Original language of petition: English
Petition to the Government of Canada
- A January report from a coalition of conservation organizations in BC raised questions regarding the impacts of expanding Alaskan salmon fisheries on wild Pacific salmon of Canadian origin. These questions have gone unanswered;
- In recent years, Canadian Pacific salmon populations have steadily declined despite record expenditures by the Government of Canada;
- American fishers are intercepting an increasingly higher percentage of BC-bound Canadian salmon; and
- The 1985 Pacific Salmon Treaty was intended to prevent over-fishing, maintain salmon stocks, reduce the harmful impact of interceptions, and deliver benefits to each party equivalent to the production of salmon originating in its waters. These goals have not been achieved.
Government response tabled
Response by the Minister of Fisheries, Oceans and the Canadian Coast Guard
Signed by (Minister or Parliamentary Secretary): Mike Kelloway
The Pacific Salmon Treaty (PST), signed in 1985 sets out conservation objectives and management controls for Canadian and United States (U.S.) fisheries that intercept migratory Pacific salmon stocks originating from either Canadian or U.S. waters. In addition to the overarching principles outlined in the Treaty, the PST requires the Parties to develop and implement specific conservation and catch-sharing arrangements for Pacific salmon stocks and fisheries and to share data and other information related to stocks and fisheries that are subject to the PST. The Pacific Salmon Commission (PSC) oversees the implementation of the PST and consists of chapter-specific Panels and Technical Committees.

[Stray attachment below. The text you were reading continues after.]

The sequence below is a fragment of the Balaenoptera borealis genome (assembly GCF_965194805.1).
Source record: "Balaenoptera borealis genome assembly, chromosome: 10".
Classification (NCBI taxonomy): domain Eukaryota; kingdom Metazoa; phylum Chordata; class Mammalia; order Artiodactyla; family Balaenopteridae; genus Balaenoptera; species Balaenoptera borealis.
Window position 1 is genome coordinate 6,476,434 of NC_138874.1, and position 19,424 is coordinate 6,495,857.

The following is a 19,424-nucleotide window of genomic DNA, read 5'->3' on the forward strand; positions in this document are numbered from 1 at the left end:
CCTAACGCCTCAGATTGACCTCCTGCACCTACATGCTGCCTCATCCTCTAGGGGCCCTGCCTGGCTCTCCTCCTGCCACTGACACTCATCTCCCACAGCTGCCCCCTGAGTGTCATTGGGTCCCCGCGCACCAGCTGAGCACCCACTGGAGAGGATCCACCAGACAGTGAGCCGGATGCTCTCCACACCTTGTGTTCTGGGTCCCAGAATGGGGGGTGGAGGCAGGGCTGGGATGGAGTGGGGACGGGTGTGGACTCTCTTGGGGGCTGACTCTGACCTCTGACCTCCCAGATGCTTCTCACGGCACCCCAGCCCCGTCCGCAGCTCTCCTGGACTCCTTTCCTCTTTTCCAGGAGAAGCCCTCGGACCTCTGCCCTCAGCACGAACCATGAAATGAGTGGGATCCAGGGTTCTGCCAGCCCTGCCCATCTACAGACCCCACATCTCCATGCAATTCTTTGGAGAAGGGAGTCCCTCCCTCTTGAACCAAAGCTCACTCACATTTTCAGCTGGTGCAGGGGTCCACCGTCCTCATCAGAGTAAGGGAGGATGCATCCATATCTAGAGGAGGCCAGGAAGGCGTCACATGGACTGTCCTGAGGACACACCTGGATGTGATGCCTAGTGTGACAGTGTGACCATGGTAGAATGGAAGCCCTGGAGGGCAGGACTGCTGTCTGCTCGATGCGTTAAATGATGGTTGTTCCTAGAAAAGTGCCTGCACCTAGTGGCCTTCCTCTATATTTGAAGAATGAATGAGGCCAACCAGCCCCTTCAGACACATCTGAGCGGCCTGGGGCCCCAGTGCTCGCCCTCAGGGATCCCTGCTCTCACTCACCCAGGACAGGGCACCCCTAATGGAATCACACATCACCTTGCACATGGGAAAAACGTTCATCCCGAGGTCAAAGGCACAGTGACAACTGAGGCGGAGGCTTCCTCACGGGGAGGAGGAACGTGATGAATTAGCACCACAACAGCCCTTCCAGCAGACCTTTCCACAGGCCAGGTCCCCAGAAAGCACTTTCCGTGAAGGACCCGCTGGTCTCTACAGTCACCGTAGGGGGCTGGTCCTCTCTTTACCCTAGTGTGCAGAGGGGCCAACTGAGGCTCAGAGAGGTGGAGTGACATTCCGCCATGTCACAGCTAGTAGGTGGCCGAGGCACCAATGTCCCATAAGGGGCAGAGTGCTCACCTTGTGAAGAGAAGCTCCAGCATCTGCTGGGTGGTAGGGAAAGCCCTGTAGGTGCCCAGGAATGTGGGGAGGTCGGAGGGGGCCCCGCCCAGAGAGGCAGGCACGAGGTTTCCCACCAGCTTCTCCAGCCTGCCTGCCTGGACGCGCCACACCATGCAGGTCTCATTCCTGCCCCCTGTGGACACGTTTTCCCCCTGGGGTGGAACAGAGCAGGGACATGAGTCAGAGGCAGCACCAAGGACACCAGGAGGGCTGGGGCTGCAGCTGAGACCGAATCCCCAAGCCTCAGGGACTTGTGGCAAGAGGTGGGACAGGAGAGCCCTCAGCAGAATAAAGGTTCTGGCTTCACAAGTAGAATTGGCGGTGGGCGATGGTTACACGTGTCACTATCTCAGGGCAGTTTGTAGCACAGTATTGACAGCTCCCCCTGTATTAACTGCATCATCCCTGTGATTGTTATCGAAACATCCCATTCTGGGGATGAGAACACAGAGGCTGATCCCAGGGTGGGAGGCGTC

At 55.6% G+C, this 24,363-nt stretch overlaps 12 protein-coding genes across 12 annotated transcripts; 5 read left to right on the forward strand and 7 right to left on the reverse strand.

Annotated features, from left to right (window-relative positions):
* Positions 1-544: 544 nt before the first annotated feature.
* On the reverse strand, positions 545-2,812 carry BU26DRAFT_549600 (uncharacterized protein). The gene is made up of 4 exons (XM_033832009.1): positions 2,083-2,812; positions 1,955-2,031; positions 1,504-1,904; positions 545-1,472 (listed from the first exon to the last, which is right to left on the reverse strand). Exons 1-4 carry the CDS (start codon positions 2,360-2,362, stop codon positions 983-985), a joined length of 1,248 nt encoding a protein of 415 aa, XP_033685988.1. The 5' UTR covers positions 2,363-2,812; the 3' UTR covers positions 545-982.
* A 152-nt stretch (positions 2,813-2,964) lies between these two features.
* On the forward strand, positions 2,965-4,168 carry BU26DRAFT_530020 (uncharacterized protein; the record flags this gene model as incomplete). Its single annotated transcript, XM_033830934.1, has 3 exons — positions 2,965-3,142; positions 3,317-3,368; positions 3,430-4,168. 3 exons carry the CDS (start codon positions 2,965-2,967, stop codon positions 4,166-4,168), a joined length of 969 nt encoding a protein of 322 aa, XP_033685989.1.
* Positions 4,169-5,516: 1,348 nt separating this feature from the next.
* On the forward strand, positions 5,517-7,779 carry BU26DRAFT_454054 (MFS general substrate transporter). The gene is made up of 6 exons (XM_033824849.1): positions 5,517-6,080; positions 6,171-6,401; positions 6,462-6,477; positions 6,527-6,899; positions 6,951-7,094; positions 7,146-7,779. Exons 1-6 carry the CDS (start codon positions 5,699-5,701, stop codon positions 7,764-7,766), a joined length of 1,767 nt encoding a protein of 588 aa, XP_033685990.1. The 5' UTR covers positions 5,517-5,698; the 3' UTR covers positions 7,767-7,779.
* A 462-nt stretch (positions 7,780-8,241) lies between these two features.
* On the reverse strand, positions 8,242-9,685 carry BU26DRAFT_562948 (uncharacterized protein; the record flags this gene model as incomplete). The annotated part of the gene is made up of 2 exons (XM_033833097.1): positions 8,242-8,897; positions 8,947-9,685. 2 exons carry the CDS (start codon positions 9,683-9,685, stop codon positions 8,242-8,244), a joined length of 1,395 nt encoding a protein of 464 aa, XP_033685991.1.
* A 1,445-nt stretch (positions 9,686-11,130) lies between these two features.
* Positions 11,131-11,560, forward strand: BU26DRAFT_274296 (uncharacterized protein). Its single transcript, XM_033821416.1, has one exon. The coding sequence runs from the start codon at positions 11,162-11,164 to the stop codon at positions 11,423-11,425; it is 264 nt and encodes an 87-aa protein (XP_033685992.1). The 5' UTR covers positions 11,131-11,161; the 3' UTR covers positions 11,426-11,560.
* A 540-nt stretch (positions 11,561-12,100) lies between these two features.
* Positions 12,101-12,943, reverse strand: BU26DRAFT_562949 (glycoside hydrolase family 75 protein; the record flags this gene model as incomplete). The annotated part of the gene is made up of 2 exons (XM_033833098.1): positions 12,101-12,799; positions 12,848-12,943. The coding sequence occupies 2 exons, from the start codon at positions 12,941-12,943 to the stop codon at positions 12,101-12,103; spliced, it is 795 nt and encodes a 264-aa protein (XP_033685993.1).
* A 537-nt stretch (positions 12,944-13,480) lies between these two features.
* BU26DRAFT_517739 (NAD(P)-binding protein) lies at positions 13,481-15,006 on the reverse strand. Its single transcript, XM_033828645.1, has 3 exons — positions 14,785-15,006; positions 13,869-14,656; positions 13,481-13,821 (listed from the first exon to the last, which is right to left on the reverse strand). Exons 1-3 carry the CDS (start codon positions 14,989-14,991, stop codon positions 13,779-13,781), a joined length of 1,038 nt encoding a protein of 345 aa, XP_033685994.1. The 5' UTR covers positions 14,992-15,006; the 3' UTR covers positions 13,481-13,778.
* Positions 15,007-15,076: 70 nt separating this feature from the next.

The majority of U.S. fisheries for Pacific salmon occurring in southeast Alaska are administered in accordance with the PST. Several chapters in the Treaty contain specific measures which define catch limits for Canadian- origin salmon stocks harvested in Alaskan fisheries based on timing, per cent of total allowable harvest in a given year, and restrictions based on specific Pacific salmon stock run size.
Fisheries and Oceans Canada (DFO) acknowledges that, in some years—and particularly in 2021—there have been elevated interceptions of certain Canadian-origin salmon near the Alaska-Canada border, including sockeye stocks from the Nass, Skeena, and Fraser Rivers. The increase in interceptions has been driven by several factors, including near historical high levels of harvest in the Southeast Alaska salmon fishery in 2021 and changes in run timing for Canadian stocks, which increasingly overlap with certain Southeast Alaskan fisheries. Fishery restrictions in Canada also meant that Alaskan interceptions accounted for a higher proportion of the overall harvest of Canadian-origin salmon stocks in 2021.